4/05/2008

Rock of the Week #1

When we were out in the field, the third years told me they felt they needed more practice identifying rocks in hand sample. Of course I asked myself, "What would Hilde do? She would find a way to give a prize." Thus was born:
Each week I will put a new and different rock out in the office with 3-pts worth of questions and all the students will try to identify the rock and submit their answers. Winners for each class level are named at the end of the semester. Just for fun, I'll post the RoW here on my blog as well and you kids can play along at home. This is the e-RoW. No handlens, knife, or acid on the monitor.

RoW#1:
1. What is the dominant mineral in this rock (1 pt)
2. How was this rock formed? (2 pt)
Some third years examining RoW#1 in Shirley's office:

8 comments:

The Lost Geologist said...

Hmm...white, very porous, not very heavy (the girl easily holds it from the top with the fingers of one hand) so it could be a piece of pumice. Alternatively I also thought about chalk but alas I cannot pour acid on the screen.

p.s. It's much easier holding it in your hand and feeling it of course.

The Lost Geologist said...

forgot!
pumice: volcanic origin. gas-rich and highly viscose lava. sudden release of pressure.
chalk: microfossils of coccoliths of marin origin, usually tropical sea.

Fault Rocks said...

Ay, it is difficult to identify a rock from a photograph. But... this rock is bedded.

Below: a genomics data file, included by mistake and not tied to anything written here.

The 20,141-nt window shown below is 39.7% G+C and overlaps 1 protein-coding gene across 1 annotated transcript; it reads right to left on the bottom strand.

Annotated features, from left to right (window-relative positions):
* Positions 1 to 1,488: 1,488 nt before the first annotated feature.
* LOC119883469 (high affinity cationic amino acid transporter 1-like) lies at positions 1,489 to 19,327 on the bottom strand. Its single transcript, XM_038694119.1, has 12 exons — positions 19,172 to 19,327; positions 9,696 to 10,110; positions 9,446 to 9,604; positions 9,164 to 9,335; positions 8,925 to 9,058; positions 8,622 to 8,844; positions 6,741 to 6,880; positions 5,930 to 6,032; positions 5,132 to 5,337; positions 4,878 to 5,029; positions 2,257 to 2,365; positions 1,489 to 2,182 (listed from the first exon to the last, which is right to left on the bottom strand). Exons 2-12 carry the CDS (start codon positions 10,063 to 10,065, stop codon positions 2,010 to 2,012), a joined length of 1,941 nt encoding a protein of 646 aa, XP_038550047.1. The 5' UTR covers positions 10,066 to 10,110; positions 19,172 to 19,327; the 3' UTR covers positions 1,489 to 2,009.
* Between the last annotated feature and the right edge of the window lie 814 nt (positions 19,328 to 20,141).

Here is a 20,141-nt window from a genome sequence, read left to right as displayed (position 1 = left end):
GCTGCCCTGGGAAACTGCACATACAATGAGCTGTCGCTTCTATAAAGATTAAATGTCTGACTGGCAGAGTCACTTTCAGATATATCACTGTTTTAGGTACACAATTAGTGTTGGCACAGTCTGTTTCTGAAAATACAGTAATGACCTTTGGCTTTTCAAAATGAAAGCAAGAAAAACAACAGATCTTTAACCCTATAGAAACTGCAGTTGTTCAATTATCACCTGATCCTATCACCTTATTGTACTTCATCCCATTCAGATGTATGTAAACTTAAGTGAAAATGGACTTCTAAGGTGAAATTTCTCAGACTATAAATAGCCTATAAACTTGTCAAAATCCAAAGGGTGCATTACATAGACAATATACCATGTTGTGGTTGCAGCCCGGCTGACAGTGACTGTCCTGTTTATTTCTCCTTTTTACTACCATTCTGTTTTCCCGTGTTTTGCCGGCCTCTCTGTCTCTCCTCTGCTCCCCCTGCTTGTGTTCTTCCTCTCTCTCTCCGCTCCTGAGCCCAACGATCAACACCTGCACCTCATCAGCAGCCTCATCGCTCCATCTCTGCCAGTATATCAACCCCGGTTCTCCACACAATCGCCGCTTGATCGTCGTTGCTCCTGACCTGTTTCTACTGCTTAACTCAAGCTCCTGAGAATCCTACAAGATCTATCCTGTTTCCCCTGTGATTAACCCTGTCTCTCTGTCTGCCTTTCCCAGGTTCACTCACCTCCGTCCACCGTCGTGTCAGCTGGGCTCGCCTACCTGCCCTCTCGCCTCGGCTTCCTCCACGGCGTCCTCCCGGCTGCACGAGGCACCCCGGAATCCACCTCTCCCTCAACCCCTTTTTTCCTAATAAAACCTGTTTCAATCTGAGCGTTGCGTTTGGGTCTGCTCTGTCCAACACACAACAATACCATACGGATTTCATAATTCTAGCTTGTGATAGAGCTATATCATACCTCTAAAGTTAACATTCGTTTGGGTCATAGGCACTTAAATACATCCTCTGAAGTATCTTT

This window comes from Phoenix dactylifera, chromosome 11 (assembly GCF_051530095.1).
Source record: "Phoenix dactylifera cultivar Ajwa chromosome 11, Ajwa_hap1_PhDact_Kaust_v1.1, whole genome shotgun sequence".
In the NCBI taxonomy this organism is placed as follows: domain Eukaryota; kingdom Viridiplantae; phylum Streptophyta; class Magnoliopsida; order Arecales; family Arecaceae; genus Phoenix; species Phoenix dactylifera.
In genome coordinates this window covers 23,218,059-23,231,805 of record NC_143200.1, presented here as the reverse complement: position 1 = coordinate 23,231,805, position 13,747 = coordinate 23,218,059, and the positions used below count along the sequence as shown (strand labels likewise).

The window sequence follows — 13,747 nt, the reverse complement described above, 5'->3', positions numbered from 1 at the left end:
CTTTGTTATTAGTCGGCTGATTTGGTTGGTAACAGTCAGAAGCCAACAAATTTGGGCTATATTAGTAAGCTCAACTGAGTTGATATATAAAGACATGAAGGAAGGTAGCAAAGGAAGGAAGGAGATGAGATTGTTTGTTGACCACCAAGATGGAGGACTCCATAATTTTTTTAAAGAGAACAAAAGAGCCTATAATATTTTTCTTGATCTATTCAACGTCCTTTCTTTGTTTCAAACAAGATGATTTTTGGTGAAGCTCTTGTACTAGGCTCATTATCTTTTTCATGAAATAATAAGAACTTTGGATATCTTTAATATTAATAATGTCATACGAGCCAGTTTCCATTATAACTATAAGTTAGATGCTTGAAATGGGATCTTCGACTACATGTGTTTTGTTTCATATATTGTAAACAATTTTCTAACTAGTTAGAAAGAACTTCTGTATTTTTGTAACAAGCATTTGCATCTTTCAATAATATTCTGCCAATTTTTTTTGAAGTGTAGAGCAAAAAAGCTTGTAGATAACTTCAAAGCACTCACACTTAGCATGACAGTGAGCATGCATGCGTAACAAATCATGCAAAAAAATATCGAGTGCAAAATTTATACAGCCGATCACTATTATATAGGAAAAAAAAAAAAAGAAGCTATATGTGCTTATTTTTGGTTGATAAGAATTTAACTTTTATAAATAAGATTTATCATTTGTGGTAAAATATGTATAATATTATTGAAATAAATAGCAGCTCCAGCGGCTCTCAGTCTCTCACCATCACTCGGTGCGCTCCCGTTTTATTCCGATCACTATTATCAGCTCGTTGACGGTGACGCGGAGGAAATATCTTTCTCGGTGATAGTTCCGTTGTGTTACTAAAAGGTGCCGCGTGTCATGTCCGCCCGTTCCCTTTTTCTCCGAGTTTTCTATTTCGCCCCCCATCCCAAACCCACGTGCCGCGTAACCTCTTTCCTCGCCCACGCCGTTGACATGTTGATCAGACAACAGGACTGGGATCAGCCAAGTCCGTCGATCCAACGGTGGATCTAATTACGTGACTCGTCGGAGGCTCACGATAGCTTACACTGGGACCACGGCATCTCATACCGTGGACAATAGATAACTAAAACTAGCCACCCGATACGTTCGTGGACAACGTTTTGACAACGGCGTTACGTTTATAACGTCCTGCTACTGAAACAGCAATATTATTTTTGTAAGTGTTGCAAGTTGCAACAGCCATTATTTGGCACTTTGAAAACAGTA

Trifarina said...

Geeze, no acid? That messes me up completely, and this is kind of a strange looking rock. You imply it is of sedimentary origin with the bedding comment, but that could still be some volcanically derived rock with multiple event horizons. You're tricksy. I think the handicapped web players need extra clues.

Fault Rocks said...

OK OK. it fizzes. you happy now??

The Lost Geologist said...

A bedded tufa?

Trifarina said...

I too suspect a tufa since recent posts were extraordinarily tufaceous. The high porosity is unsettling and unfamiliar, and does make me think about emplacement by fluids. Post-depositional karsting would not be so delicate. Where's Erin? Maybe this thing is from Mars.

katherine louise said...

your pics make me want to paint. have i already told you that? they also make me miss california (i know, weird- i think it's the wide open landscape)
and,
i'm SOOOO excited about rock of the week. because i know you'll pick the pretty ones ;)
thanks for keepin' up.
miss you!
k